June 10, 2012

From Chaos To Clarity -- Sharon Espeseth

A bundle of excitement, overactive nerves, and questions about postcard stories, I slid into class on Monday morning. Our first exercise involved choosing a word or phrase from the cards in front of us. I chose the word “finally” to introduce myself.

After a nine-year hiatus from Women’s Words, I finally made it back to this writing program offered by the Extension Department of the University of Alberta. For several years back when, the courses I took in this program had been valuable to my writing development and good for my soul. Life gets complicated, and I omitted this option from my already-full retirement agenda.

Looking at Jannie Edward’s course, “Crafting the Postcard Story,” I first questioned how it would help me in my devotional and other Christian writing I like to do. A few months back I met Jannie when she, in the role of Writer-in-Residence for Alberta Authors, visited us at a Women Word Weaver’s meeting. I accepted her offer to critique a sample of my work. Her comments were to the point, encouraging, and supportive—something I needed for motivation.

Impressed with Ms. Edward’s teaching, I wanted to take her course and learn more. Then it dawned on me that devotionals are compressed writing that require a wide range of writing techniques. I registered.

I stayed with my niece. Keeping pace with this 39-year-old single working mother and her seven-year-old daughter was no small feat. Billie is also caregiver and only child to her single mother who has recently moved into a care facility. Joan, Billie’s mother, is my sister. Together Billie-Jo and I did final cleaning in Joan’s condo. We moved furniture and fed the moving crew with goodies I had brought from home. We watched Soraya swim and heard friends play flute at a concert.

Leaving the house at 7:00 a.m., we swooped South Edmonton to drop my great-niece at her day home. We said our morning prayers and I read devotions aloud on the way. We parked on the north side by Billie’s work, and I walked to the LRT. Using Jannie’s technique, I wrote on 4 by 6 cards on the LRT, at Edmonton Centre, in Enterprise Square. Evenings were too busy for much writing, but I now have a trunk full of ideas, starts, energy, and enthusiasm for my writing.

During the last day of class, we compiled a potluck anthology of our writing, titled Summer Sisters of the Pen.  Since none of my writings was finished to my satisfaction, I submitted two ready devotionals. No, this wasn’t a Christian writer’s conference, but many of us are Christian from various backgrounds and we are kindred spirits who write. Three of us belong to the Women Word Weavers, an Inscribe Inspiration Group. We twelve women easily formed a cohesive group.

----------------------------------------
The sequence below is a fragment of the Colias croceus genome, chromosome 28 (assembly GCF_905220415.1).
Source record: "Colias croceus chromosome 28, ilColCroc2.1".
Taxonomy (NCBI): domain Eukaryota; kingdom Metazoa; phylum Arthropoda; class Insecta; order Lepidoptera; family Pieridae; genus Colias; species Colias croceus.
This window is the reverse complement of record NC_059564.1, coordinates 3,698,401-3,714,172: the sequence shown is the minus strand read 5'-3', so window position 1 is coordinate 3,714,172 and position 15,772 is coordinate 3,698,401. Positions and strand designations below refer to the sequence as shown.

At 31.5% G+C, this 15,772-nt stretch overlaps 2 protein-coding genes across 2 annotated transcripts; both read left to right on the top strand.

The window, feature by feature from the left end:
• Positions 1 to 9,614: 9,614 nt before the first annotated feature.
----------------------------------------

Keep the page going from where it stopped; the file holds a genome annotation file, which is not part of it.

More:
From a hectic, somewhat chaotic week, I managed to regain my clarity, my focus. This short course again lifted my writing out of the doldrums.



  1. Sounds like a wonderful opportunity. I'm glad you were able to be there. I'd like to hear more details - perhaps an article for FellowScript? :)

  2. Hi Sharon,
    This post-card writing technique sounds really interested. I'd like to know more about it!

  3. Good for you, Sharon! It's wonderful to read of others making their dreams and resolutions come true. All the best as you use your new tools.

  4. Sharon E. Espeseth8:45 pm GMT-7

    Thank you for your encouraging comments, Ruth, Pam, and Violet. As your may realize, I am a newbie in blog writing. I will have to decide how to get more information about post card story writing to you. The challenge might be to get my blog going again. Thanks for the inspiration to surmount my technical challenges.

  5. Anonymous7:21 am GMT-7

    Thanks Sharon,

    That week was packed with many wonderful things it sounds. Good for you.

    Hope we can get together to work on that trunk of stashed ideas soon.


Thank you for taking the time to join in the conversation. Our writers appreciate receiving your feedback on posts you have found helpful or meaningful in some way.